Before you start the countdown to the new year, there’s one more job to be done in 2023: taking gas and electricity meter readings.
Every three months the energy regulator for Great Britain, Ofgem, sets a maximum price that suppliers can charge customers on standard variable tariffs.
On 1 January the new energy price cap, which governs what most of us will pay to light and heat our homes, comes into force – and it’s about 5% higher on average than current prices.
The increase will leave an average-consuming household paying £1,928 a year for gas and electricity, assuming they pay by monthly direct debit. Householders who pay on receipt of a bill will see prices rise to £2,058 a year for a typical home.
Remember, it’s the unit rates and standing charges that are capped, so the more energy you consume, the higher your bill. Where you live will also have an impact, as the cap on electricity prices differs slightly around the country.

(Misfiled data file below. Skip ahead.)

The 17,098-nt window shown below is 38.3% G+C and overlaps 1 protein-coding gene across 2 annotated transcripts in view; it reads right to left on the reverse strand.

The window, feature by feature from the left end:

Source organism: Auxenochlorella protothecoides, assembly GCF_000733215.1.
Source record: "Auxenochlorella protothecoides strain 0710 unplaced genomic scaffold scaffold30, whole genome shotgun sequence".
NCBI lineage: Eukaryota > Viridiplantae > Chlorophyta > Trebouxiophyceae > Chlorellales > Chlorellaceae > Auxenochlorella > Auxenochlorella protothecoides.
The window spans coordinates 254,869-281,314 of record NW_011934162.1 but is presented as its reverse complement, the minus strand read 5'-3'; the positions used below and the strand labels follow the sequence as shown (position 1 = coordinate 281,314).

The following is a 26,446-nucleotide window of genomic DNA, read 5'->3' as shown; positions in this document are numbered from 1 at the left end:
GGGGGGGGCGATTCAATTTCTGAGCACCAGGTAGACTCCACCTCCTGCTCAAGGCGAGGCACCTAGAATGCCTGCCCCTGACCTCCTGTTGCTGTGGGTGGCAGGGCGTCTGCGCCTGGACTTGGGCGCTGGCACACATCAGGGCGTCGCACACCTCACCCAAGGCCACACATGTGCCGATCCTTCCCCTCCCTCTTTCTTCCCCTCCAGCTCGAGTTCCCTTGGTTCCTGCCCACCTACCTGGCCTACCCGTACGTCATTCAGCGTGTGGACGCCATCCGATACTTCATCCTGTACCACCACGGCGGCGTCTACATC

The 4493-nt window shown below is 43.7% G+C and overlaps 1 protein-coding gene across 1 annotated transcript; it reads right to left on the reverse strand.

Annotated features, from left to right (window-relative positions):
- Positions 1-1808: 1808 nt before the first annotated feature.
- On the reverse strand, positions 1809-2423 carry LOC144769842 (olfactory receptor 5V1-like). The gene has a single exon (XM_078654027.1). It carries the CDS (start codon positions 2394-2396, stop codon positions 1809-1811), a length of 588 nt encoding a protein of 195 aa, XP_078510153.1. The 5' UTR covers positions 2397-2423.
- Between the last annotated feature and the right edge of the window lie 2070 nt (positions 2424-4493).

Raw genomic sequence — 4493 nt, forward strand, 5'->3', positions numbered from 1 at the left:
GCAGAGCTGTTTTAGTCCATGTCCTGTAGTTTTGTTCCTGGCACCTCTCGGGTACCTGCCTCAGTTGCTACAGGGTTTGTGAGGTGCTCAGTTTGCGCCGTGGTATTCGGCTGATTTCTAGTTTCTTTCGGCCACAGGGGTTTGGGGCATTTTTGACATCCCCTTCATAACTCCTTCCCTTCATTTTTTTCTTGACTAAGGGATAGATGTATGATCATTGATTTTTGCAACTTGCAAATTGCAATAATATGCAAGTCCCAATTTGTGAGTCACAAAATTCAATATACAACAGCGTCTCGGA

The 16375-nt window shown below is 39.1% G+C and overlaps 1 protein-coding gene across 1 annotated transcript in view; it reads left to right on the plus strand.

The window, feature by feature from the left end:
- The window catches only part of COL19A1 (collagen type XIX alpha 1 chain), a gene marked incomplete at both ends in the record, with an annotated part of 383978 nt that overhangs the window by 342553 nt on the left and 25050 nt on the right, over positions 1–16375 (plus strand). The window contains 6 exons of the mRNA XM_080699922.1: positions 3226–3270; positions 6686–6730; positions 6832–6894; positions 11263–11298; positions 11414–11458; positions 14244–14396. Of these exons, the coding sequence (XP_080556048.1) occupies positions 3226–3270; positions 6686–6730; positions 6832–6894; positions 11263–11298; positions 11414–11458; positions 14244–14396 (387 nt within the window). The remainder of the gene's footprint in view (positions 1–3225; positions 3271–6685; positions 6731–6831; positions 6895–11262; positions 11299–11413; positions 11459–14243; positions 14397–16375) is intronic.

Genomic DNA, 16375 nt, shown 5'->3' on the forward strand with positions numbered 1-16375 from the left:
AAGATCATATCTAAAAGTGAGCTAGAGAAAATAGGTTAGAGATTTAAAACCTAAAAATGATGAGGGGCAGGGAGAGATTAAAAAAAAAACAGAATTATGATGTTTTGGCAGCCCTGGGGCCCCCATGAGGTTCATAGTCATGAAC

Switched-on households without a smart meter will ideally take meter readings on 31 December or early on 1 January and feed them back to their supplier. Those with a smart meter can smugly spend the whole day in bed knowing that it will happen automatically.
The change to the cap will leave households paying the higher charges over January, February and March – often the coldest three months of the year. The expectation is that prices will fall again when the cap next changes on 1 April.
Last week, the independent research company Cornwall Insight said it expected the average annual electricity and gas bill to fall by about 14% – or by about £268 to £1,660 in April.
The company copies the methods used by Ofgem to calculate its predictions, and has proved highly accurate so far.
The fact that prices look poised to fall so significantly means that few people will want to sign up to one of the small number of fixed-rate deals that have appeared on the market, unless they love price certainty. Most will be better off staying on a capped tariff, for now at least.